For me the absolute highlight of the show were the Inner Temple Gardens themselves. They formed a masterclass in late summer border planting. I don't know whether it was done specially for the show, but the very talented Head Gardener had also displayed the planting plans for the two large borders just inside the garden's entrance. They were utterly magnificent, as were the annual borders (see picture at the side of the first paragraph) and the frothy white Cosmos borders flanking the steps down into the main part of the garden. I spent ages taking notes and dozens of photographs and now have plenty of ideas for some of the 50 plant profiles I need to complete for my KLC course. The quality planting wasn't confined to the borders either. There was an inventive clutter of pots flanking the sides of a set of steps at the opposite end of the garden. I also spotted an impressive blight free crop of tomatoes nearby. I also loved this silvery display seen on the way back from my visit to the Temple Church for Dr. Brent Elliot's talk on the history of the RHS.

There was a very relaxed feel to the show. The ambience was greatly enhanced by the presence of a steel band and the Bollywood band (pictured), who were particularly fun. However, I understand they were not to the taste of the hallowed precincts surrounding the garden. Lawyers take their work very seriously indeed. However, the bands did return later on in the afternoon and I stayed to just listen, parked on a bench by the pool (whilst giggling at the incongruous presence of fire extinguishers - see The Garden Monkey for more). I was also amused by the statue of a child at the side of the pool - the child's book said 'Lawyers, I suppose, were children once'. I wonder if that's a quote? * I'm glad I stayed - it meant I bumped into Emma instead of us missing each other. We had a good gossip before we were ushered out of the gardens ready for their transformation as a place of evening entertainment. Emma was part of the great and the good invited, so regretably we had to say goodbye - just as the flaming torches were lit ready for the party to commence.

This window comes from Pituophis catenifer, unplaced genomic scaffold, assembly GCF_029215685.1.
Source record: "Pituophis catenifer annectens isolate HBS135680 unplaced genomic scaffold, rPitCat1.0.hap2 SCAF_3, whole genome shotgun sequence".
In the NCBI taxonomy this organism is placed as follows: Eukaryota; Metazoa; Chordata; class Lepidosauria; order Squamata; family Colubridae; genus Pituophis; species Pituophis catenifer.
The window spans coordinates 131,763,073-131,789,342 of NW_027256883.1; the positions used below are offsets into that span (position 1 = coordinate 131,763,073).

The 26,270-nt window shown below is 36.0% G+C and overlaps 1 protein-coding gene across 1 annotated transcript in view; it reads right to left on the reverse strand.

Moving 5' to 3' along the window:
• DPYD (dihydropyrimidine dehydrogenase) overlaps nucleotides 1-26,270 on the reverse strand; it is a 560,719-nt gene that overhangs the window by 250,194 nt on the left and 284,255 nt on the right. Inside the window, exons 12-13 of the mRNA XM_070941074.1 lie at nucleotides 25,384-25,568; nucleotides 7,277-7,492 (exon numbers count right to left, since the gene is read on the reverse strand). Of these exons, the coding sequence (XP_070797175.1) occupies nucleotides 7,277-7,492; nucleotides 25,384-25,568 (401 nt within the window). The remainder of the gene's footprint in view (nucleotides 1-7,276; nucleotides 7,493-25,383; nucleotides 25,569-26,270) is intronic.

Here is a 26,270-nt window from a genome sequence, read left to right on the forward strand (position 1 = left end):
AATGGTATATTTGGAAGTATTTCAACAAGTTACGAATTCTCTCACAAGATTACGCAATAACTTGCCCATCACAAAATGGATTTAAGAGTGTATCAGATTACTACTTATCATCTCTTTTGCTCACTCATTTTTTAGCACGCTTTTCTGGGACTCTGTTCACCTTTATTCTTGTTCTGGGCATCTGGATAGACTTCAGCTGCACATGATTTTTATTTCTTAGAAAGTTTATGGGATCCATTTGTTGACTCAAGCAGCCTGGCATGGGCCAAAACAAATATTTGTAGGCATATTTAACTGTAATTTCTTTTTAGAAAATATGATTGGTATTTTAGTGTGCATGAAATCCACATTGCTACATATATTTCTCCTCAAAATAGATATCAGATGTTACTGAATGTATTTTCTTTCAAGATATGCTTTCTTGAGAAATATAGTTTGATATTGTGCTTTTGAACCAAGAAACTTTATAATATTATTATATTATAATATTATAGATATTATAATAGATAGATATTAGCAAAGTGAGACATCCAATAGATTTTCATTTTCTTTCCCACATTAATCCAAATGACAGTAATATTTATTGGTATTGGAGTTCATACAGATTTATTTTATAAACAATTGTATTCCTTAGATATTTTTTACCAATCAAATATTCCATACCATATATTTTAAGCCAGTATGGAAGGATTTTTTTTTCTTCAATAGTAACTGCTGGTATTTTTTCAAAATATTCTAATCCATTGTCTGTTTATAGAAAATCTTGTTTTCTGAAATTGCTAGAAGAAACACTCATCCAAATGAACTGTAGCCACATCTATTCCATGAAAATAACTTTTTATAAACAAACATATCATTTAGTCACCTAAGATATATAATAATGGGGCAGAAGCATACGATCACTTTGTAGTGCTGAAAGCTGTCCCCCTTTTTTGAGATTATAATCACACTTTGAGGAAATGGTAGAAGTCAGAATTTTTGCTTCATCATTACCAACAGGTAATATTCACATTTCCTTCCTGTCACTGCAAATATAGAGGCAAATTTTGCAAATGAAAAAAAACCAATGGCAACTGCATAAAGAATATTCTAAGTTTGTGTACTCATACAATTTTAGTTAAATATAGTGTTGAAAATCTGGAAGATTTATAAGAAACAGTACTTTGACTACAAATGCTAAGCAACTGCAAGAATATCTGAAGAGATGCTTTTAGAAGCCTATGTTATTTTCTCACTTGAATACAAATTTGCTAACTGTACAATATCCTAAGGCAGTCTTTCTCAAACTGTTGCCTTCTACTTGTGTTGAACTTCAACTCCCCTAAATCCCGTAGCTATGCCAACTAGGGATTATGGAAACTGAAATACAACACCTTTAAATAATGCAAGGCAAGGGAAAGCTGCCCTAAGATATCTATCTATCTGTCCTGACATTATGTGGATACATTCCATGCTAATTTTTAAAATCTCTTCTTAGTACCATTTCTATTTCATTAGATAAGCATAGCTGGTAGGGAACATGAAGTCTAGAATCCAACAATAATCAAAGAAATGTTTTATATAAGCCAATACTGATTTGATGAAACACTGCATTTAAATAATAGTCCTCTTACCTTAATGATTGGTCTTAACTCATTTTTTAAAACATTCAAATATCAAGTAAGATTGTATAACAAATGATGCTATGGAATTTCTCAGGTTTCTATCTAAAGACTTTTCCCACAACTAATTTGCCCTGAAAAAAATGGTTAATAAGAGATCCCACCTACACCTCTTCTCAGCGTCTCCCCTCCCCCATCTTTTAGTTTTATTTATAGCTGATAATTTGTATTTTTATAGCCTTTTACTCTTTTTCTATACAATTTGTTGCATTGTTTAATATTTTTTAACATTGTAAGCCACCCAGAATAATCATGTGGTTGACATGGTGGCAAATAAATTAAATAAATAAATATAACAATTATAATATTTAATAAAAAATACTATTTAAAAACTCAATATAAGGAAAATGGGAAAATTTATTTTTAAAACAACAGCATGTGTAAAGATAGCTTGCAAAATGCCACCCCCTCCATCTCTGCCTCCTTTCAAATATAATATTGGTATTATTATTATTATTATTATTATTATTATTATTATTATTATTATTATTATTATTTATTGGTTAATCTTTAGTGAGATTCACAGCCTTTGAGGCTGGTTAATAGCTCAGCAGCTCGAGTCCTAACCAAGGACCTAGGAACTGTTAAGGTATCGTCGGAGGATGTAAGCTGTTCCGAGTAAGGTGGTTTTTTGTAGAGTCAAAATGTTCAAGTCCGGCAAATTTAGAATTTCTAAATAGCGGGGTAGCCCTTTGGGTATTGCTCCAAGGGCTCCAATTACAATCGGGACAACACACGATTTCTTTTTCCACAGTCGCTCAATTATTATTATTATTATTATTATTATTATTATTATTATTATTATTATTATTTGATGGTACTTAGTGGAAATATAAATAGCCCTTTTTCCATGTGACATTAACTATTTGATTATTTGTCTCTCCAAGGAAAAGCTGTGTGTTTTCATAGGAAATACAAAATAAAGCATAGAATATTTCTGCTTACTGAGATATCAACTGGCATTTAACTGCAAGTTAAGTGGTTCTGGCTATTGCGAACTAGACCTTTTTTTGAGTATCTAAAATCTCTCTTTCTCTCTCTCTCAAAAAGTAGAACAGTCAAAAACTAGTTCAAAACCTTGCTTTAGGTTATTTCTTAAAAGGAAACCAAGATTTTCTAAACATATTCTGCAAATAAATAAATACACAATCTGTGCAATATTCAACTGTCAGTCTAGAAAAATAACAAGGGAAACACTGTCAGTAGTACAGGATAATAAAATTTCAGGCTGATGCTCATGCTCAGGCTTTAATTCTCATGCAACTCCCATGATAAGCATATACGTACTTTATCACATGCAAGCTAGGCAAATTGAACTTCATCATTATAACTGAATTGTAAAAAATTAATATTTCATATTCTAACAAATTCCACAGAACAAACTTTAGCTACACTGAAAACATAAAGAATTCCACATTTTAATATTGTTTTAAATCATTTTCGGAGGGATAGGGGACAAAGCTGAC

* = It is, by Lamb.


  1. Glad you had such a good time. It was Winchester Growers who had supplied all the Dahlias for the Daily Mail Pavilion at Hampton Court Palace Show, they were fabulous then too.

  2. Sounds as this was a most enjoyable day out. I sometimes wish I lived nearer to London as it is a long and expensive trek to get to any of the RHS Shows or any events in the capital. The last time was a couple of years ago as a birthday treat. Snowdrops,hellebores and other spring blooms on a grey January day. What joy! You have given me a timely and welcome reminder that I have a Winchester Growers catalogue which I need to pay attention to.

  3. Zoe - they were fab at Malvern too!

    Anna - I'm glad I saw the stand, the choice in the catalogue is mind boggling.


Post a Comment

I love hearing from you and welcome thoughtful conversations :)

Comments aiming to link back and give credence to commercial websites will be composted!

Your essential reads

Garden Bloggers' Blooms Day: 'Just Add Cream'

Salad Days: Mastering Lettuce

Merry Christmas!

Jack Go To Bed At Noon

Happy New Year!

Please read if you follow this blog by email

Happy Easter!

Chelsea Fringe 2014: Shows of Hands - Episode I

Seasonal Recipe: Nasturtium 'Capers'